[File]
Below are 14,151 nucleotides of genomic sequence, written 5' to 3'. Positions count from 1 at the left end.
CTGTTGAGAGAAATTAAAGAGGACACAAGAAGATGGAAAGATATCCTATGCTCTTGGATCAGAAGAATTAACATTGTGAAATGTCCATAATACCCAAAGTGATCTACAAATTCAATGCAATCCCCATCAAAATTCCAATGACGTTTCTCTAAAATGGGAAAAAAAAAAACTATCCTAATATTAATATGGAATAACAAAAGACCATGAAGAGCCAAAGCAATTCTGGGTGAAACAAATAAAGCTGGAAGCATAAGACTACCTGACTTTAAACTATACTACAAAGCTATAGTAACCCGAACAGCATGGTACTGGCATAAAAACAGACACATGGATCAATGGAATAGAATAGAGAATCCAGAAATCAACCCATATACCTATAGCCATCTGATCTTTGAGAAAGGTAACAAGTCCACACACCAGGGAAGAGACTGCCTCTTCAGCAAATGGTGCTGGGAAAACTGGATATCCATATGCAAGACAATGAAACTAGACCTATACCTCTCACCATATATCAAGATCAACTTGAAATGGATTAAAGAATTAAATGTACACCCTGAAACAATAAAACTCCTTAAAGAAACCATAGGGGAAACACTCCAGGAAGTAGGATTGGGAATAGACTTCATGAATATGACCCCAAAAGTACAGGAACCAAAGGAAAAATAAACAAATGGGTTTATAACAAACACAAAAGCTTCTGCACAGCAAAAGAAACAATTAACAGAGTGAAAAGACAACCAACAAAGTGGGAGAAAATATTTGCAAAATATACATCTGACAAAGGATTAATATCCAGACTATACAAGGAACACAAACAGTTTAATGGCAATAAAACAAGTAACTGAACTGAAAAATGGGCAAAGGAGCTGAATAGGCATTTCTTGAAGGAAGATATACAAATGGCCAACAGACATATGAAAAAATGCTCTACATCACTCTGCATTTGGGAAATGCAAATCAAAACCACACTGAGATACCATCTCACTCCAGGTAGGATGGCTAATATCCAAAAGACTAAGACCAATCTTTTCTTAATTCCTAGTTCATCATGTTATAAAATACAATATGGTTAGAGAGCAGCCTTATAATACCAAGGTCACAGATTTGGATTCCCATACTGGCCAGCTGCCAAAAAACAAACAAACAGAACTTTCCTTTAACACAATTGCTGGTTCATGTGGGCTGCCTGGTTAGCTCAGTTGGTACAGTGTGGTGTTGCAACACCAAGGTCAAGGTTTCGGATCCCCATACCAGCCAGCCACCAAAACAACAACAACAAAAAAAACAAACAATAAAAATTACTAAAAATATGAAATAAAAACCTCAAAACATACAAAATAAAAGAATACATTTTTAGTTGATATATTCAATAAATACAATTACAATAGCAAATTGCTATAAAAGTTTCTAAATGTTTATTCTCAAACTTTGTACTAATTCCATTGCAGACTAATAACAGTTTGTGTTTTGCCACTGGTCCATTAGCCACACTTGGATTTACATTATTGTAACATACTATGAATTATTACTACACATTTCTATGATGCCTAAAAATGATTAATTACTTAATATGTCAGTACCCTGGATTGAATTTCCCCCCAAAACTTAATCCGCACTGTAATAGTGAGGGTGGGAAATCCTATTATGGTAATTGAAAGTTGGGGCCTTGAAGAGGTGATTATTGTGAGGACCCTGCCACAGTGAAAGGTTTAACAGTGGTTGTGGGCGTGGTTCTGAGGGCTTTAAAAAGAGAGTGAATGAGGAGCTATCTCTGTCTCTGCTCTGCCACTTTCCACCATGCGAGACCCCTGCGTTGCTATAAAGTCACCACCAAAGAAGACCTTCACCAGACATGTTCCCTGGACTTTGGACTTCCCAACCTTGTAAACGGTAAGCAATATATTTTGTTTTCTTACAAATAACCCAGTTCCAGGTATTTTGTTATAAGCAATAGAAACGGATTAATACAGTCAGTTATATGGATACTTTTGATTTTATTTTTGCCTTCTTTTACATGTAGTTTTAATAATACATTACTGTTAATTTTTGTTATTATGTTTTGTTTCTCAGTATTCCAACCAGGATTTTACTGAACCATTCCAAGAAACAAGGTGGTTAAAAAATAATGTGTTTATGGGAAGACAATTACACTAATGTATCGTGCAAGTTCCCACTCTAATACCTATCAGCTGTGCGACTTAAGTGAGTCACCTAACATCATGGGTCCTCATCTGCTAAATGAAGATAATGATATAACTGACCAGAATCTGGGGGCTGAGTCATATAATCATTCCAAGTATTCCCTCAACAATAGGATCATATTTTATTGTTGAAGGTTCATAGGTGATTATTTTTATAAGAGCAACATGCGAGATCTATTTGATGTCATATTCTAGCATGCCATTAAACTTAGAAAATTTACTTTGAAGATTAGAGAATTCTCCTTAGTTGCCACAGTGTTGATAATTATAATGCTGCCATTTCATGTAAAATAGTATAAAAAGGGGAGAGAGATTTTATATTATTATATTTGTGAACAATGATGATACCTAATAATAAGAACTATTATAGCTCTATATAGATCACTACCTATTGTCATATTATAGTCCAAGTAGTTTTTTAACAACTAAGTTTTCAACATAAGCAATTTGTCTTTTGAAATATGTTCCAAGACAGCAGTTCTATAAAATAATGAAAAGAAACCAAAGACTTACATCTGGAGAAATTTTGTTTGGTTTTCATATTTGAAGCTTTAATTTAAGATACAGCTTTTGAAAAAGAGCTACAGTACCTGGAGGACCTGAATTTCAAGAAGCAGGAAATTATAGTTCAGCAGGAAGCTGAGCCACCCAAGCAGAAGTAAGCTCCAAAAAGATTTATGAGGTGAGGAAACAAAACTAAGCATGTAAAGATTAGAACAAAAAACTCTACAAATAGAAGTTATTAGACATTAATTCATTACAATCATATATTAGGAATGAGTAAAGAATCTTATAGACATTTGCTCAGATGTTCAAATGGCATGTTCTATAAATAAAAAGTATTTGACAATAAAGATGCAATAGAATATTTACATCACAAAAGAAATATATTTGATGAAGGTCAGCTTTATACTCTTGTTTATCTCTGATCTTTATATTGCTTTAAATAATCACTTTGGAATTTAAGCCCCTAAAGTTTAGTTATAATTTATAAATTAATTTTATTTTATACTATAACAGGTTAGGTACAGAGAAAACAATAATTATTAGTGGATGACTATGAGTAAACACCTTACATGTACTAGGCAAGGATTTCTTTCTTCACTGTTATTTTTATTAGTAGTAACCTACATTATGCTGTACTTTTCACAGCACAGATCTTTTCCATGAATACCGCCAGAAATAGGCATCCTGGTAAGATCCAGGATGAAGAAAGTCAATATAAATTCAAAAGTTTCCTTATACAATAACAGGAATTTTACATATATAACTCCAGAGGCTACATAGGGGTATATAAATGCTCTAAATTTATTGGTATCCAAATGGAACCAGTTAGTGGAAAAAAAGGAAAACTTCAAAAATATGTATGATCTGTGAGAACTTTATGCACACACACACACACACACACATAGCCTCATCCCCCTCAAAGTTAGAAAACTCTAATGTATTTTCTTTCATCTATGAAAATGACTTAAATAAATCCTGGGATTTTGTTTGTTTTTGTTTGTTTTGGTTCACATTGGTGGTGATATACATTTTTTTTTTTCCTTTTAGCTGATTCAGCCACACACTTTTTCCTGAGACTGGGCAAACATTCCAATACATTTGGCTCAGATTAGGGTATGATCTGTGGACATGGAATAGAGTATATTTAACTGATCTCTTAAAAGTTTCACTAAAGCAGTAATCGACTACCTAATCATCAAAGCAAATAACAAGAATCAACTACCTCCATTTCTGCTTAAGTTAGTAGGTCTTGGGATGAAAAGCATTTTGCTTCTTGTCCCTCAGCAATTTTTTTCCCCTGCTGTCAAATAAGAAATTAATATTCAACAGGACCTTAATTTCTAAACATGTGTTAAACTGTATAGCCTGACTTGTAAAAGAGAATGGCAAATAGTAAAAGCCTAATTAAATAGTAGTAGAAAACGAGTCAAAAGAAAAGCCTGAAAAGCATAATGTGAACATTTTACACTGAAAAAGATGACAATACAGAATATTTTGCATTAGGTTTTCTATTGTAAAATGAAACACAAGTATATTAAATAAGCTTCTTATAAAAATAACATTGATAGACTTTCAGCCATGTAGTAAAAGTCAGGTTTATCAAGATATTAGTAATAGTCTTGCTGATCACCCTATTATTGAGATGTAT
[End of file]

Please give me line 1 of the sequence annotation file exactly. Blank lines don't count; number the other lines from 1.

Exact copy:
Below are 14,151 nucleotides of genomic sequence, written 5' to 3'. Positions count from 1 at the left end.